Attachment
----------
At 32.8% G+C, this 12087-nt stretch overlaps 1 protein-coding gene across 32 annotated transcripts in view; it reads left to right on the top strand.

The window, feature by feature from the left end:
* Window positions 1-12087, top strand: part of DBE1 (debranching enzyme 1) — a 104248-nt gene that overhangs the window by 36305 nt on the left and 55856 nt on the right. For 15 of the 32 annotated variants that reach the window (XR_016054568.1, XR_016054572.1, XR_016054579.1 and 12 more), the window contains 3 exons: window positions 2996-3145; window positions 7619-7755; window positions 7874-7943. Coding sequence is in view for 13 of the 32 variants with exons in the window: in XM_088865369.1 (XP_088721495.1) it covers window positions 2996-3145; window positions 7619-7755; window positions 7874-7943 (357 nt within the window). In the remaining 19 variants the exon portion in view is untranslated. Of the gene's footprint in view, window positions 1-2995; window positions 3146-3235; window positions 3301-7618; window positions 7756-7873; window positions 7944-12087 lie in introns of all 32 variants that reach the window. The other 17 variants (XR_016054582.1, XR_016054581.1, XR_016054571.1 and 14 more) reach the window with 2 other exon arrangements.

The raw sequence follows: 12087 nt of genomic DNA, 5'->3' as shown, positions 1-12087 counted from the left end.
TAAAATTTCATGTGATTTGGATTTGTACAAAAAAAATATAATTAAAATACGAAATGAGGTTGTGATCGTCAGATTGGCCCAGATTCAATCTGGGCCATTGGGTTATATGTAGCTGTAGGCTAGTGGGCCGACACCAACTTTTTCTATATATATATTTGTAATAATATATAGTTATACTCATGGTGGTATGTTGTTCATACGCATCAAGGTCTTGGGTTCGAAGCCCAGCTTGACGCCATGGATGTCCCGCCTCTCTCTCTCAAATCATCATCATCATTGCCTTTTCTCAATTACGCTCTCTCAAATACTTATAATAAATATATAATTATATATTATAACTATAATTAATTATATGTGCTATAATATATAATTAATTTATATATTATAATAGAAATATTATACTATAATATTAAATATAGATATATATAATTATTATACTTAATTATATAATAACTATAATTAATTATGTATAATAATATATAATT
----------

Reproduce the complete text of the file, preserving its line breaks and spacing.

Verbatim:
At 32.8% G+C, this 12087-nt stretch overlaps 1 protein-coding gene across 32 annotated transcripts in view; it reads left to right on the top strand.

The window, feature by feature from the left end:
* Window positions 1-12087, top strand: part of DBE1 (debranching enzyme 1) — a 104248-nt gene that overhangs the window by 36305 nt on the left and 55856 nt on the right. For 15 of the 32 annotated variants that reach the window (XR_016054568.1, XR_016054572.1, XR_016054579.1 and 12 more), the window contains 3 exons: window positions 2996-3145; window positions 7619-7755; window positions 7874-7943. Coding sequence is in view for 13 of the 32 variants with exons in the window: in XM_088865369.1 (XP_088721495.1) it covers window positions 2996-3145; window positions 7619-7755; window positions 7874-7943 (357 nt within the window). In the remaining 19 variants the exon portion in view is untranslated. Of the gene's footprint in view, window positions 1-2995; window positions 3146-3235; window positions 3301-7618; window positions 7756-7873; window positions 7944-12087 lie in introns of all 32 variants that reach the window. The other 17 variants (XR_016054582.1, XR_016054581.1, XR_016054571.1 and 14 more) reach the window with 2 other exon arrangements.

The raw sequence follows: 12087 nt of genomic DNA, 5'->3' as shown, positions 1-12087 counted from the left end.
TAAAATTTCATGTGATTTGGATTTGTACAAAAAAAATATAATTAAAATACGAAATGAGGTTGTGATCGTCAGATTGGCCCAGATTCAATCTGGGCCATTGGGTTATATGTAGCTGTAGGCTAGTGGGCCGACACCAACTTTTTCTATATATATATTTGTAATAATATATAGTTATACTCATGGTGGTATGTTGTTCATACGCATCAAGGTCTTGGGTTCGAAGCCCAGCTTGACGCCATGGATGTCCCGCCTCTCTCTCTCAAATCATCATCATCATTGCCTTTTCTCAATTACGCTCTCTCAAATACTTATAATAAATATATAATTATATATTATAACTATAATTAATTATATGTGCTATAATATATAATTAATTTATATATTATAATAGAAATATTATACTATAATATTAAATATAGATATATATAATTATTATACTTAATTATATAATAACTATAATTAATTATGTATAATAATATATAATT